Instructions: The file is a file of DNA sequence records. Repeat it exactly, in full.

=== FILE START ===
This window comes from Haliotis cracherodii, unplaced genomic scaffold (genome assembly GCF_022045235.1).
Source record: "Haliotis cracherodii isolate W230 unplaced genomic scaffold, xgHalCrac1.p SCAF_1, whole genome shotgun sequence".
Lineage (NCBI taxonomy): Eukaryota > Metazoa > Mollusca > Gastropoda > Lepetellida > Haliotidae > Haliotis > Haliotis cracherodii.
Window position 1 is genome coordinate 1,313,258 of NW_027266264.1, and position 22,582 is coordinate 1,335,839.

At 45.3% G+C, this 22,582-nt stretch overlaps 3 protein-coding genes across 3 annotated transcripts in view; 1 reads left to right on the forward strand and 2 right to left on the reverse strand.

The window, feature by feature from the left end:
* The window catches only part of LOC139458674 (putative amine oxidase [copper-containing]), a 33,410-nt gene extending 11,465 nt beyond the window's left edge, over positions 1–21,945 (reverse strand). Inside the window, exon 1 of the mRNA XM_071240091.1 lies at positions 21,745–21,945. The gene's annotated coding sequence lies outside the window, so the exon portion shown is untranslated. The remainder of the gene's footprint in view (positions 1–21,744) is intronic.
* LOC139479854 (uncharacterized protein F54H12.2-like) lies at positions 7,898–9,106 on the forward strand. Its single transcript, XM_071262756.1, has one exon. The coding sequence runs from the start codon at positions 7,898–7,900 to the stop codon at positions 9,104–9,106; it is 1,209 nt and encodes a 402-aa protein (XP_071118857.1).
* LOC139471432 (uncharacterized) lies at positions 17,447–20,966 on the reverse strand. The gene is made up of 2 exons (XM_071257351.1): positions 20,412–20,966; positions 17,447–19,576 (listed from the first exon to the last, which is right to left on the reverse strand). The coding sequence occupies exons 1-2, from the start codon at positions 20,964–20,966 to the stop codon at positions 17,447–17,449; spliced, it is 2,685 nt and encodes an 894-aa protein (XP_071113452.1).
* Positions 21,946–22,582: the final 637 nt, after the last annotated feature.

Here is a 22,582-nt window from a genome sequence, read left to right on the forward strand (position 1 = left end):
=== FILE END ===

This window comes from Haliotis cracherodii, unplaced genomic scaffold (genome assembly GCF_022045235.1).
Source record: "Haliotis cracherodii isolate W230 unplaced genomic scaffold, xgHalCrac1.p SCAF_1, whole genome shotgun sequence".
Lineage (NCBI taxonomy): Eukaryota > Metazoa > Mollusca > Gastropoda > Lepetellida > Haliotidae > Haliotis > Haliotis cracherodii.
Window position 1 is genome coordinate 1,313,258 of NW_027266264.1, and position 22,582 is coordinate 1,335,839.

At 45.3% G+C, this 22,582-nt stretch overlaps 3 protein-coding genes across 3 annotated transcripts in view; 1 reads left to right on the forward strand and 2 right to left on the reverse strand.

The window, feature by feature from the left end:
* The window catches only part of LOC139458674 (putative amine oxidase [copper-containing]), a 33,410-nt gene extending 11,465 nt beyond the window's left edge, over positions 1–21,945 (reverse strand). Inside the window, exon 1 of the mRNA XM_071240091.1 lies at positions 21,745–21,945. The gene's annotated coding sequence lies outside the window, so the exon portion shown is untranslated. The remainder of the gene's footprint in view (positions 1–21,744) is intronic.
* LOC139479854 (uncharacterized protein F54H12.2-like) lies at positions 7,898–9,106 on the forward strand. Its single transcript, XM_071262756.1, has one exon. The coding sequence runs from the start codon at positions 7,898–7,900 to the stop codon at positions 9,104–9,106; it is 1,209 nt and encodes a 402-aa protein (XP_071118857.1).
* LOC139471432 (uncharacterized) lies at positions 17,447–20,966 on the reverse strand. The gene is made up of 2 exons (XM_071257351.1): positions 20,412–20,966; positions 17,447–19,576 (listed from the first exon to the last, which is right to left on the reverse strand). The coding sequence occupies exons 1-2, from the start codon at positions 20,964–20,966 to the stop codon at positions 17,447–17,449; spliced, it is 2,685 nt and encodes an 894-aa protein (XP_071113452.1).
* Positions 21,946–22,582: the final 637 nt, after the last annotated feature.

Here is a 22,582-nt window from a genome sequence, read left to right on the forward strand (position 1 = left end):